Elephants Samburu

Nature’s Glass Is Half Full, Not Half Empty:

A recent article by British scientist and author Matt Ridley denies rats the capacity for empathy primarily on the flimsy basis that studies on ants show them helping a distressed fellow ant. As it seems “absurd” to attribute empathic suffering to a social insect, we should not stoop to crediting such feelings to rats either, according to Ridley, and the authors of a recent paper in Biology Letters.

For the record, I have great respect for ants, and I won’t jump to conclusions about their capacities. But why on earth would we use ants as a yardstick for the emotional capacities of rats—a species with a demonstrated capacity for laughter, pessimism, emotional fever, and metacognition (awareness of one’s own knowledge)?

As mammals, rats belong to a class of animals for which a wide range of emotions and virtues have been scientifically documented.

Denying emotional feelings to rats is representative of science’s ultra-conservative tendency to deny feelings to nonhuman animals whenever there is the slightest shadow of doubt.

And there will always be a shadow of doubt, because feelings are ultimately private.

Thus, the glass-half-empty ethos of denial allows humankind to maintain the insidious old crutch of human supremacy.

Another manifestation of this glass-half-emptiness runs rampant in pop-culture portrayals of wild nature.

Tune in to any of a wide range of televised nature documentaries and you’re likely to find a steady stream of the struggle for life—red-in-tooth-and-claw, kill-or-be-killed fare aimed at TV nature producers’ primary target demographic: males in their twenties.

Drama sells, and peaceful coexistence is generally deemed unsalable by producers.

Don’t buy it; it’s a deceit. For every rare predatory event in nature, there are countless acts of mutualism.

In the exquisite workings of natural ecosystems, competition bows to cooperation, give-and-take to give-and-give, selfishness to considerateness, spite to altruism.

I experienced the true balance of nature recently on an 8-day safari tour of Kenya. I spent cumulatively more than 40 hours exploring several of this country’s famous national parks. Many of the animals—including hippos, elephants, giraffes, lions, and cape buffalos—were notably more charismatic than those I typically see in the woods behind my home. But the tenor of their lives was reminiscent.

At Samburu National Park I watched a bull elephant tugging and swishing grass from just the other side of the perimeter fence surrounding the hotel compound. I could hear his rhythmic breathing. A family of vervet monkeys foraged peacefully in the grass, nibbling at grass stems and other bits of vegetation. A few of them sauntered across our little deck. Three others had a brief rolling romp on the grass.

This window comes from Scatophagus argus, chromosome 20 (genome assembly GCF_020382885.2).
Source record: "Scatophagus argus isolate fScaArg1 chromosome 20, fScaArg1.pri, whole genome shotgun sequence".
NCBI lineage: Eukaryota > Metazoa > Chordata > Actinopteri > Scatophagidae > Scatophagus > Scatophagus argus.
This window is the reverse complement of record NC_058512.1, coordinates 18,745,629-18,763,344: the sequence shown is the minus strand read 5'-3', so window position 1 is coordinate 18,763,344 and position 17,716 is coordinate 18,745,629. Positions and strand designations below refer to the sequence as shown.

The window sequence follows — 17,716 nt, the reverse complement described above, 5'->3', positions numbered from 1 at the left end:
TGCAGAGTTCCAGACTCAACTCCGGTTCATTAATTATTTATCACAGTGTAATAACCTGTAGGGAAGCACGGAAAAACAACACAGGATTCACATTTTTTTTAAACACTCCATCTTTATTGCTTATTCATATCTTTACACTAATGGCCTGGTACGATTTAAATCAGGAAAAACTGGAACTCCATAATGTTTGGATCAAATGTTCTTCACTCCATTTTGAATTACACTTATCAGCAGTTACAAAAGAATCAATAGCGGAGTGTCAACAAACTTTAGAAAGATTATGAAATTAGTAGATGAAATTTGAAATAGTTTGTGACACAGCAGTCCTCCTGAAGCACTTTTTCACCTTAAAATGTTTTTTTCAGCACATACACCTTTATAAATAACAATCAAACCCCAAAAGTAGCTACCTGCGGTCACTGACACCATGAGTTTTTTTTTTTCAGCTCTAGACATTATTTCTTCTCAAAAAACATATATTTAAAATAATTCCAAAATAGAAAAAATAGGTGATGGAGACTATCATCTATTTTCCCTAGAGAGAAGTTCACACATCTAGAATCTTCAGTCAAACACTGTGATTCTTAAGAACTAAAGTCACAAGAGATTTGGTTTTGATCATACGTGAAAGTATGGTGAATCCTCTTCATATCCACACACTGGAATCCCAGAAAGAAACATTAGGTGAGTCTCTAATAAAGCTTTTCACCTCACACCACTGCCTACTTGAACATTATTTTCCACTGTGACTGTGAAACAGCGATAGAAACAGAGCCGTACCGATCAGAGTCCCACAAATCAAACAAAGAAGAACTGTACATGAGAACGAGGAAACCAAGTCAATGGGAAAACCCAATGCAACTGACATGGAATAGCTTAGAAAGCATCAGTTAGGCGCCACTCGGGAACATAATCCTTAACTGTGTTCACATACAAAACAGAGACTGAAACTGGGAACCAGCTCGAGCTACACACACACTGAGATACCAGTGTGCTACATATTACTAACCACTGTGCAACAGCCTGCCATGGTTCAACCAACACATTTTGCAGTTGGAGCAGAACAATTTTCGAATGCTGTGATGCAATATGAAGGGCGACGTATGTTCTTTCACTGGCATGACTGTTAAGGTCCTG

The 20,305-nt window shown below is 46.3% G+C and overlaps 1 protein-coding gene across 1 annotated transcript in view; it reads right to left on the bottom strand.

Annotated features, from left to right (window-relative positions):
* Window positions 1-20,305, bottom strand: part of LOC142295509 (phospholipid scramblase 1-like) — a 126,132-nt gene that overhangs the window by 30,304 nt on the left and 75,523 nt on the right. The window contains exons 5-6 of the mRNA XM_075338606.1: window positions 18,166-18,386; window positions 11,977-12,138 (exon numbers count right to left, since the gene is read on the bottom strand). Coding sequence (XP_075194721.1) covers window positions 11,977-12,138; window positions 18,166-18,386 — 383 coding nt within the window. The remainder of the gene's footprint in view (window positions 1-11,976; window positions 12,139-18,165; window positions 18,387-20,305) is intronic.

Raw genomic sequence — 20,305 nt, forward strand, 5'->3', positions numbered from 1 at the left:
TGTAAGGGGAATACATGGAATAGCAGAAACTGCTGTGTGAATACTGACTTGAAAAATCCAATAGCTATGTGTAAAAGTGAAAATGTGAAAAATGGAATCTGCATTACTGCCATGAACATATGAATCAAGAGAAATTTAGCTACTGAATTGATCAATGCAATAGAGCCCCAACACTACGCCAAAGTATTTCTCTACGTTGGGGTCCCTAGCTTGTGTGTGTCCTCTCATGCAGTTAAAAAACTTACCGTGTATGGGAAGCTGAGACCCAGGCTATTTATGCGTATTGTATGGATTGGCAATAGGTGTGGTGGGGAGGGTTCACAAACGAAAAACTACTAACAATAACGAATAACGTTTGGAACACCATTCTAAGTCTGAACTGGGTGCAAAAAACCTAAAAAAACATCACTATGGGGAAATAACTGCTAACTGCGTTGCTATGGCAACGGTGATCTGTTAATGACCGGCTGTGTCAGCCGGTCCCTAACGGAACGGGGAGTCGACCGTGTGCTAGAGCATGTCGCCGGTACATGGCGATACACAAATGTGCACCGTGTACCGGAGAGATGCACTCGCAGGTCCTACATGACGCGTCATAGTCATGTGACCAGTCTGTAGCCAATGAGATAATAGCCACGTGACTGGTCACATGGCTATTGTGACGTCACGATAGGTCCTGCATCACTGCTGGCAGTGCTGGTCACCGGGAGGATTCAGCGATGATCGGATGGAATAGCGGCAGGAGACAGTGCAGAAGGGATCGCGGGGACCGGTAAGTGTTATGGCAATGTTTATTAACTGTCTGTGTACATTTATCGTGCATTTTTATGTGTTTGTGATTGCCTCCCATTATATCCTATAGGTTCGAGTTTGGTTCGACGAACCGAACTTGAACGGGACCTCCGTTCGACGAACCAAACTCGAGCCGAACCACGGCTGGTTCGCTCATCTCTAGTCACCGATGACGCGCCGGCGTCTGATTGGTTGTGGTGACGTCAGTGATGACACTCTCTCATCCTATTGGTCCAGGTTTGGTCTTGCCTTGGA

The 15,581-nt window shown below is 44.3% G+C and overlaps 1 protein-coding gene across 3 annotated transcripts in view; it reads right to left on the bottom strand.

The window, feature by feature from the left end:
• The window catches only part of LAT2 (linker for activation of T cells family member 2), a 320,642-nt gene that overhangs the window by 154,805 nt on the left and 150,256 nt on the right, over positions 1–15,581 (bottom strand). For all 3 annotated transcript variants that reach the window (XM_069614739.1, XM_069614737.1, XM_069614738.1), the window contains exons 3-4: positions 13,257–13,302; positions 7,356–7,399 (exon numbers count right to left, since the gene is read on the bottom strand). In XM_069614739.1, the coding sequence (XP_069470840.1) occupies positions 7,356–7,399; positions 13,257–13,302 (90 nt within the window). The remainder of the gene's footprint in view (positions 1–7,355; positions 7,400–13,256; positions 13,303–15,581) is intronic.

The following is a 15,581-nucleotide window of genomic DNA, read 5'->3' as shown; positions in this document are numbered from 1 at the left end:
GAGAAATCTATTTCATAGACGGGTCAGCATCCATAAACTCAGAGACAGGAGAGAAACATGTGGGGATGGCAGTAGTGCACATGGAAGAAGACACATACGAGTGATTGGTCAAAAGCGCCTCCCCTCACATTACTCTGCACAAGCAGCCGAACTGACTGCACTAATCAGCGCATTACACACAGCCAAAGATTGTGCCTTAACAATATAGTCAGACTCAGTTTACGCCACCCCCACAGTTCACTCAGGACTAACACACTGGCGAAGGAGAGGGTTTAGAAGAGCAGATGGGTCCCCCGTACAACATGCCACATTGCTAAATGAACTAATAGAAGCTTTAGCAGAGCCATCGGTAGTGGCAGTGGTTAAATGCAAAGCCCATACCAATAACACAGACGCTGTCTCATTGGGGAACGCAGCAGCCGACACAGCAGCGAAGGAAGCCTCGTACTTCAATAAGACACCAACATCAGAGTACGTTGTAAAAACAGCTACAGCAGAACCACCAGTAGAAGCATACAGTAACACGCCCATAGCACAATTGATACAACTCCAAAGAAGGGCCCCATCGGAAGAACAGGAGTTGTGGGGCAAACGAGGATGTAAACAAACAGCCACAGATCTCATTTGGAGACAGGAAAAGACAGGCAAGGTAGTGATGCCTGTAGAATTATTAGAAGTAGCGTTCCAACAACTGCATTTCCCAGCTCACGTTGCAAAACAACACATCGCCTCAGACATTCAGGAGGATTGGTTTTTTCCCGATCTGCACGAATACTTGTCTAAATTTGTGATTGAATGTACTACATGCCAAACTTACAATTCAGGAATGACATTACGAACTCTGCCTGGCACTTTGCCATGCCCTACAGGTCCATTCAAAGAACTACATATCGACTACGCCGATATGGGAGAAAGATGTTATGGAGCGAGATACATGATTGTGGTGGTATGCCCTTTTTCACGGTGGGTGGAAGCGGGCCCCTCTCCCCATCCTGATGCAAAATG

Amorous coos and chortles emanated from the tops of doum palms and other trees throughout the day. A nearly constant chatter rose from the white-browed sparrow-weavers who nest there.

I awoke one morning to the mirthful, rather manic babbling of green wood-hoopoes, which recalled a 1985 visit to Kruger Park, South Africa. At the pool, I scooped insects from the water — in this case mostly small wasps — and watched the persistent ember of life rekindle before they flew off.

We saw the aftermath of one scene of carnage. Three fresh and only slightly eaten wildebeest carcasses lay next to the road. These wildebeest had clearly fallen victim to an ambush from a large and well-organized lion pride, and we could see one female a little off in the bush feeding on something.

Eliud, our Kenyan driver and guide, said there is a pride of about 15 lions here, and that when prey are plentiful they will often kill more than they can eat, leaving most of the carcass untouched.

The belly of one victim was torn open, revealing a large mass of partially digested grass. Fifty meters away lay a stomach, glistening pink in the morning sunlight like a bloated jellyfish. A third wildebeest had only some meat taken from the hindquarters, and one eye gnawed from its socket.

I need no motivation to remain vegan, but if I did, this would be strong medicine.

How should we feel about these three victims of a violent death in a lion’s jaws?

Does their demise earn a few points for the glass-half-empty crowd? I don’t think so. Each of these beasts was a healthy-looking adult. I’m guessing they weren’t singled out because they were starving or injured. Indeed, virtually all the wild animals we saw in Kenya looked in the prime of health. Rather the dead trio probably just had the misfortune of being the nearest ones to the ambushing lions.

Jonathan Balcombe
Jonathan Balcombe

So let’s do some simple math. Let’s conservatively say that each of the victims had lived 3-5 years. Death by lion takes about as many minutes. That’s about half a million minutes of mostly good wildebeest living for every minute of terrifying, painful death.

That isn’t even a glass-half-full. It’s practically overflowing.

First Published: Aug 2012

1 thought on “Nature’s Glass Is Half Full – Not Half Empty

  1. The balance is kept by the high numbers of wildebeests.
    The pride had about 15 lions, but the wildbeest were probably in the hundreds.
    It’s an ecosystem that worked just fine for who knows how many thousands of years.

Leave a Reply

Your email address will not be published. Required fields are marked *